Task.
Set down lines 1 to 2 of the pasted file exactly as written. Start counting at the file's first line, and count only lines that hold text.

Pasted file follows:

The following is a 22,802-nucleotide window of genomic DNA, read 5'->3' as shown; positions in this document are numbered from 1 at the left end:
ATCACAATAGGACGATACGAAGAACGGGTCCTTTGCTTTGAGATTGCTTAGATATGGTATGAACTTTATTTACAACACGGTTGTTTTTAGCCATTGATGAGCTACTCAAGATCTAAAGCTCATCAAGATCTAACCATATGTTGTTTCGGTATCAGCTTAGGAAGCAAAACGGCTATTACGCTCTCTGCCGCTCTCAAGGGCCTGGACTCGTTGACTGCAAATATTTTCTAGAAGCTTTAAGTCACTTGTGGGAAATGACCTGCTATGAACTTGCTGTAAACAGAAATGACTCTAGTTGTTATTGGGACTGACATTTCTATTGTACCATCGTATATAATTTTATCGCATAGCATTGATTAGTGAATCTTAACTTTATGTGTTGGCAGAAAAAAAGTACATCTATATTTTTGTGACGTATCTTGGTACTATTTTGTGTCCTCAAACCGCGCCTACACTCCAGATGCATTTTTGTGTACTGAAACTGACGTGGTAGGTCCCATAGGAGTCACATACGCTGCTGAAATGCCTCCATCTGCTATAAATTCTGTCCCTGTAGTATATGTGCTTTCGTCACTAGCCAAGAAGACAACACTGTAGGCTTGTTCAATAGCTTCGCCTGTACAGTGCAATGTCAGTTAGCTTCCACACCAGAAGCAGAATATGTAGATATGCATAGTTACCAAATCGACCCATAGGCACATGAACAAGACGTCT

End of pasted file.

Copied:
The following is a 22,802-nucleotide window of genomic DNA, read 5'->3' as shown; positions in this document are numbered from 1 at the left end:
ATCACAATAGGACGATACGAAGAACGGGTCCTTTGCTTTGAGATTGCTTAGATATGGTATGAACTTTATTTACAACACGGTTGTTTTTAGCCATTGATGAGCTACTCAAGATCTAAAGCTCATCAAGATCTAACCATATGTTGTTTCGGTATCAGCTTAGGAAGCAAAACGGCTATTACGCTCTCTGCCGCTCTCAAGGGCCTGGACTCGTTGACTGCAAATATTTTCTAGAAGCTTTAAGTCACTTGTGGGAAATGACCTGCTATGAACTTGCTGTAAACAGAAATGACTCTAGTTGTTATTGGGACTGACATTTCTATTGTACCATCGTATATAATTTTATCGCATAGCATTGATTAGTGAATCTTAACTTTATGTGTTGGCAGAAAAAAAGTACATCTATATTTTTGTGACGTATCTTGGTACTATTTTGTGTCCTCAAACCGCGCCTACACTCCAGATGCATTTTTGTGTACTGAAACTGACGTGGTAGGTCCCATAGGAGTCACATACGCTGCTGAAATGCCTCCATCTGCTATAAATTCTGTCCCTGTAGTATATGTGCTTTCGTCACTAGCCAAGAAGACAACACTGTAGGCTTGTTCAATAGCTTCGCCTGTACAGTGCAATGTCAGTTAGCTTCCACACCAGAAGCAGAATATGTAGATATGCATAGTTACCAAATCGACCCATAGGCACATGAACAAGACGTCT